The Government has outlined a new road toll scheme that could pave the way for similar initiatives at congestion blackspots across the country.
The scheme involves the A14, which takes traffic from the M1/M6 interchange at Catthorpe in Leicestershire to the port of Felixstowe in Suffolk. A widened and enhanced section running through Cambridgshire would be subject to tolls, according to the Department for Transport.
It marks a U-turn for the Government whichhas previously said that existing roads would not be subject to road tolls.
Subject to agreement with local authorities on a funding package and confirmation at the next Spending Review, construction work could begin by 2018.
Plans for the A14 include a new bypass to replace the existing road around Huntingdon and upgrades as far east as Milton. Two new roads would be built in parallel to the current A14 (one on each side of the A14) immediately north of Cambridge for local use. They would not be subject to tolls.
Meanwhile, the existing A14 carriageway will be upgraded through the removal of accesses and junctions, and improvements to junctions at the northern and southern ends.
Study work has confirmed that funding for these can be generated in part through tolling a length of the enhanced A14, featuring around 20 miles of new or widened road.
However, more work will be taken to determine the best tolling solution, including what length the tolled section should be, how users would pay and what the tariff should be.
Policing would be required to ensure heavy goods vehicles used the A14 toll road rather than the new sections to prevent a similar situation with the M6 toll road; Macquarie recently wrote £150m off the value of its subsidiary, Midland Expressway, which operates the road due to lack of traffic.
The RAC Foundation has previously looked at the business case for building a new, full-length A14 road from the Midlands to Felixstowe and believes that toll charges alone will not cover the project. Public money would still be needed. This new proposal improves prospects for private investors.
The schemes will now enter the DfT roads programme and begin detailed design and statutory processes. They are dependent on local government and commercial decision making and will now be considered in more detail by the relevant local authorities and local enterprise partnerships.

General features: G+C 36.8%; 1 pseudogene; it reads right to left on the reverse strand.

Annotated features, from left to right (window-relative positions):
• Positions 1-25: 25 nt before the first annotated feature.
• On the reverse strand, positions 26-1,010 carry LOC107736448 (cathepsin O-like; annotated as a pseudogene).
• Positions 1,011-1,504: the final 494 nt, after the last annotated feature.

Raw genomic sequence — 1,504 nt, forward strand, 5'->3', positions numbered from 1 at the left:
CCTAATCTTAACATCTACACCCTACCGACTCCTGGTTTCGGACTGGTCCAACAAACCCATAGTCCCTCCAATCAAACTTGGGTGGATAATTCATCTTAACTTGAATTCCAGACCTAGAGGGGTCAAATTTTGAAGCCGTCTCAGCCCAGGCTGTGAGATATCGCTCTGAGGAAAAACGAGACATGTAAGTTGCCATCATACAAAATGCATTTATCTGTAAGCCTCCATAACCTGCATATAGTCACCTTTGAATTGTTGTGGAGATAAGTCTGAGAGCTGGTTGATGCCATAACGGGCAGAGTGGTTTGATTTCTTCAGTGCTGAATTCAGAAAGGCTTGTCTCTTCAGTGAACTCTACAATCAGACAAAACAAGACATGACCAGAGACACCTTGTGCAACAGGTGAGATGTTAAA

Transport Secretary Justine Greening said: "The A14 is a crucial strategic route for the east of England, vital not only for international road traffic using the port of Felixstowe but everyone who relies on it daily.
"This is why my department has been working hard to generate innovative and imaginative solutions to tackling long term congestion and I am pleased to be able to unveil what we believe to be the best option for people living locally as well as those who see it as a lifeline to international markets.
"It demonstrates yet again that this coalition government is focused on delivering economic growth and our determination to do everything we can to support delivery of key national infrastructure."
The A14 road improvement package includes:
- Widening of the Cambridge Northern Bypass between Milton and Girton and enhancement of the Girton Interchange.
- Provision of high standard roads for local traffic use running in parallel to an enhanced A14 carriageway between Girton and the area near the current Trinity Foot A14 junction.
- Construction of a bypass to the south of Huntingdon between the area near Trinity Foot and the A1, at both ends tying in with the existing A14.
- A major road scheme between Ellington and Fen Ditton was cancelled in 2010 on affordability grounds. Since then the DfT has been working with local authorities and businesses through the A14 Challenge on alternatives to the previous scheme. Today's announcement is the outcome of this work.